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A fictitious electronic medical record. Photo: Pat Greenhouse/The Boston Globe via Getty Images

Electronic health record company Practice Fusion will pay $145 million after federal prosectors said the vendor accepted $1 million in kickbacks from an unnamed opioid manufacturer, and in return, Practice Fusion engineered its software to encourage more prescriptions of that company's opioids.

Why it matters: Several Practice Fusion executives not only booked the kickbacks as revenue, but also agreed to help peddle more of the company's painkillers during the height of the country's opioid epidemic that has killed tens of thousands of people.

Go deeper:

Go deeper

The risks and rewards of charging state-backed hackers

Illustration: Sarah Grillo/Axios

Last week’s stunning indictment of three North Korean hackers laid bare both the advantages and drawbacks of the U.S. government’s evolving strategy of using high-profile prosecutions to publicize hostile nation-state cyber activities.

Why it matters: Criminal charges can help the U.S. establish clear norms in a murky and rapidly changing environment, but they may not deter future bad behavior and could even invite retaliation against U.S. intelligence officials.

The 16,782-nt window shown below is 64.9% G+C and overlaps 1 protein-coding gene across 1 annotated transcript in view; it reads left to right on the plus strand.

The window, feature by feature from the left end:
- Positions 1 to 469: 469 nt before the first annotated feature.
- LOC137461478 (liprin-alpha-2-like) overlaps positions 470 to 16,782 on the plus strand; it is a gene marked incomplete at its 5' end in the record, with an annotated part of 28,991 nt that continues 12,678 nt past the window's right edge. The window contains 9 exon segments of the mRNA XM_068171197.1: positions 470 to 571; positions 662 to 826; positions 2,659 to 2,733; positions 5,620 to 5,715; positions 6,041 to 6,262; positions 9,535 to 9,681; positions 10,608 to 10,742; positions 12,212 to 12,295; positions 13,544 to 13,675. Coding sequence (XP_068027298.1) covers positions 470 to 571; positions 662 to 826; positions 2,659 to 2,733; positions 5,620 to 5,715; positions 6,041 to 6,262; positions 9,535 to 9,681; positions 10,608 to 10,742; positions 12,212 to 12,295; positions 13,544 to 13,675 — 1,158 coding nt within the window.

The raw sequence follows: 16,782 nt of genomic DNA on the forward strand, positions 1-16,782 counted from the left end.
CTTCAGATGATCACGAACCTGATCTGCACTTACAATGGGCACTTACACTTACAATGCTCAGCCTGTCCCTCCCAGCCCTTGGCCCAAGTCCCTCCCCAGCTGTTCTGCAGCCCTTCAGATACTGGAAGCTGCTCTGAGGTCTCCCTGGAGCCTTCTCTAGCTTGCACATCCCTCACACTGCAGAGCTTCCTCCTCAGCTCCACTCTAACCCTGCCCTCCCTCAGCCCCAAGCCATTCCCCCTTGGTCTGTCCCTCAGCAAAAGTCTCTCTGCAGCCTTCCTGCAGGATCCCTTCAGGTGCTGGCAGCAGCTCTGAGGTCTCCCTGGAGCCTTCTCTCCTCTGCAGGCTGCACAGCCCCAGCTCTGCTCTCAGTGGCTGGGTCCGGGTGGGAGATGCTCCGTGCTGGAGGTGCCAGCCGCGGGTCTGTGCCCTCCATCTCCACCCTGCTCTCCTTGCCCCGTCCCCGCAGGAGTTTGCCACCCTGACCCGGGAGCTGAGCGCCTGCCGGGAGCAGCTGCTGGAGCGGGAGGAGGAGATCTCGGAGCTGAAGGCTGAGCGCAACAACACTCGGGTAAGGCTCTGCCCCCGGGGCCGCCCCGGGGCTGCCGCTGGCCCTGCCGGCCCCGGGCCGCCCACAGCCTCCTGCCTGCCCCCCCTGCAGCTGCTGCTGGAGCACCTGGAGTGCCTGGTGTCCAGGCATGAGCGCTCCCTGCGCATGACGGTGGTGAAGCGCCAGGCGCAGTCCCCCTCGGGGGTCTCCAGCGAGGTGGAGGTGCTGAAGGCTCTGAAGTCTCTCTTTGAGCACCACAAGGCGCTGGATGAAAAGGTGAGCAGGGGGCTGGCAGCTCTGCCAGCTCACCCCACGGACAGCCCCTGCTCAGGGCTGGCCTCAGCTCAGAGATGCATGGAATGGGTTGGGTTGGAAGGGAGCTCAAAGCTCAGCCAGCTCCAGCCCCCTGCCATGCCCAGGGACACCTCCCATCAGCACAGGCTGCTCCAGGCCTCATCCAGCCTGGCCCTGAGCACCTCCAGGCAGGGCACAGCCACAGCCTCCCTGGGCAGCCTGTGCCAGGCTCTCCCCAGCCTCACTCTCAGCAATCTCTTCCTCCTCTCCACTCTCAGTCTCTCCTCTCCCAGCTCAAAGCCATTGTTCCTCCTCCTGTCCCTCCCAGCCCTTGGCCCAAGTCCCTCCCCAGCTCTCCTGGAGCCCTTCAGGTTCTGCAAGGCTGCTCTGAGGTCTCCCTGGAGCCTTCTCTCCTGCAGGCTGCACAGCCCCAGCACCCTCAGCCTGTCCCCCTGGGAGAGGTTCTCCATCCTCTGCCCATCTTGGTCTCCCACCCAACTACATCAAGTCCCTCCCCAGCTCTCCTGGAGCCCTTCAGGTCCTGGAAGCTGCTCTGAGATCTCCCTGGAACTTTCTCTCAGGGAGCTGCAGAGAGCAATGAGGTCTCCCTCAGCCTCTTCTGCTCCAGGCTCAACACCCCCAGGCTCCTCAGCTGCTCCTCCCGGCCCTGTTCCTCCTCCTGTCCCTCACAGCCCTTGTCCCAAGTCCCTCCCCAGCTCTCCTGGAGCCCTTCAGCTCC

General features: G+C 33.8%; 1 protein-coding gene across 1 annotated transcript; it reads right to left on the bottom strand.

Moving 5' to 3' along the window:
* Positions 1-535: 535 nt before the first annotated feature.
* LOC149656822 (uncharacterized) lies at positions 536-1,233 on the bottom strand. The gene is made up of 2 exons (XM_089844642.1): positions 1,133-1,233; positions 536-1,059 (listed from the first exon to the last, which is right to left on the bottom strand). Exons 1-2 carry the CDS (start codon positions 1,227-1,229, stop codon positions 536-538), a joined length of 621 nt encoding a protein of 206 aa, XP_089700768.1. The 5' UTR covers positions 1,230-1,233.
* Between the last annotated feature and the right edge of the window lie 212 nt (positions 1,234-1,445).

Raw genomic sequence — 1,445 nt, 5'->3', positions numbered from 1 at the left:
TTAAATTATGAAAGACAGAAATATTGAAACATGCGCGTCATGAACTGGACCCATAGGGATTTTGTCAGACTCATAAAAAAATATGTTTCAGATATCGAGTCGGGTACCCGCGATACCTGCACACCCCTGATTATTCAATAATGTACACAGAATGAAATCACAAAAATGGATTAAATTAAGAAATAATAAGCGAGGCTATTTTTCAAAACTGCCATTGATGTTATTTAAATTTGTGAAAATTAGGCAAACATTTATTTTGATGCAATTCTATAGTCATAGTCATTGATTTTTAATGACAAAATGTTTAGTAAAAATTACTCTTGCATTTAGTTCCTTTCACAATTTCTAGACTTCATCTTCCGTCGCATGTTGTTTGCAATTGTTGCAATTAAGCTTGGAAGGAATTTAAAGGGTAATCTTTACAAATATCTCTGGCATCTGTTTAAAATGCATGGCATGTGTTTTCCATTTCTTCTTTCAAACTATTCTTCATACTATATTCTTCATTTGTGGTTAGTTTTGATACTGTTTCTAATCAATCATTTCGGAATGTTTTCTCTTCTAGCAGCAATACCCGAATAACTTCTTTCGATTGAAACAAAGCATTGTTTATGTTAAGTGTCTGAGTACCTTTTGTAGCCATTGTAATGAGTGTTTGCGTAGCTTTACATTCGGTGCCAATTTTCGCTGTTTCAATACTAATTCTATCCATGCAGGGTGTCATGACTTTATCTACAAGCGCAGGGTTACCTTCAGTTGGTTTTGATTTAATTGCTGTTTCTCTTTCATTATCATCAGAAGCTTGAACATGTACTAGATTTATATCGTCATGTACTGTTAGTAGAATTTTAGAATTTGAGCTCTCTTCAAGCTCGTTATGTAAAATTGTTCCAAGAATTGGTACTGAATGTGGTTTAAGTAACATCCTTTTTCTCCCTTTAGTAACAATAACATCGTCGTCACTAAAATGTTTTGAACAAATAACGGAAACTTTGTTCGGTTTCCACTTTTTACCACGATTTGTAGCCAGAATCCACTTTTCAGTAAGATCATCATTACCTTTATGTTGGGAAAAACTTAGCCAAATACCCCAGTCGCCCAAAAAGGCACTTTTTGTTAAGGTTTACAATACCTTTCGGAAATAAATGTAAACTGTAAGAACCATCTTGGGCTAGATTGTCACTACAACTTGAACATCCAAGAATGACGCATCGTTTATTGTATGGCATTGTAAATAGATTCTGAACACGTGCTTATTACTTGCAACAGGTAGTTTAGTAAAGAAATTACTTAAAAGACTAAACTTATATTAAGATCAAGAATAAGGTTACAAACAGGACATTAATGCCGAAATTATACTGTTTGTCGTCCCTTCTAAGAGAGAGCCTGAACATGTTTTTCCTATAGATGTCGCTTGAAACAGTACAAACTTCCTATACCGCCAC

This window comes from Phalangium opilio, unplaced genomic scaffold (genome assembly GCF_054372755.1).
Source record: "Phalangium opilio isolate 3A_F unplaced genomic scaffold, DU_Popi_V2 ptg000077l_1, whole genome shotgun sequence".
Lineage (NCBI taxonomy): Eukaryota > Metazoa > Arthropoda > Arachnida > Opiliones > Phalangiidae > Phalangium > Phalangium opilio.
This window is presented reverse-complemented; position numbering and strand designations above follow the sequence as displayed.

23 mins ago - World

Scoop: Netanyahu asked Biden to keep Trump's sanctions on International Criminal Court

ICC chief prosecutor Fatou Bensouda. Photo: Bas Czerwinski/ANP/AFP via Getty

Netanyahu asked Biden in their first phone call last week to keep sanctions imposed by the Trump administration on the International Criminal Court (ICC) in place, Israeli officials tell me.

Why it matters: Israeli officials are concerned that removing the sanctions would hamper Israel's efforts to stop a potential war crimes investigation into Israel, and that the court's prosecutor could see it as a signal that the U.S. isn't firmly opposed to that investigation.

Updated 1 hour ago - Health

FDA analysis finds Johnson & Johnson COVID vaccine is safe and effective

Photo: Pavlo Gonchar/SOPA Images/LightRocket via Getty Images

The Food and Drug Administration's staff released a briefing document on Wednesday endorsing Johnson & Johnson's one-shot coronavirus vaccine as safe and effective.

The latest: Assuming the FDA issues an emergency use authorization "without delay," meaning as soon as this weekend, White House coronavirus coordinator Jeff Zients said J&J will have 3 million to 4 million ready for distribution next week.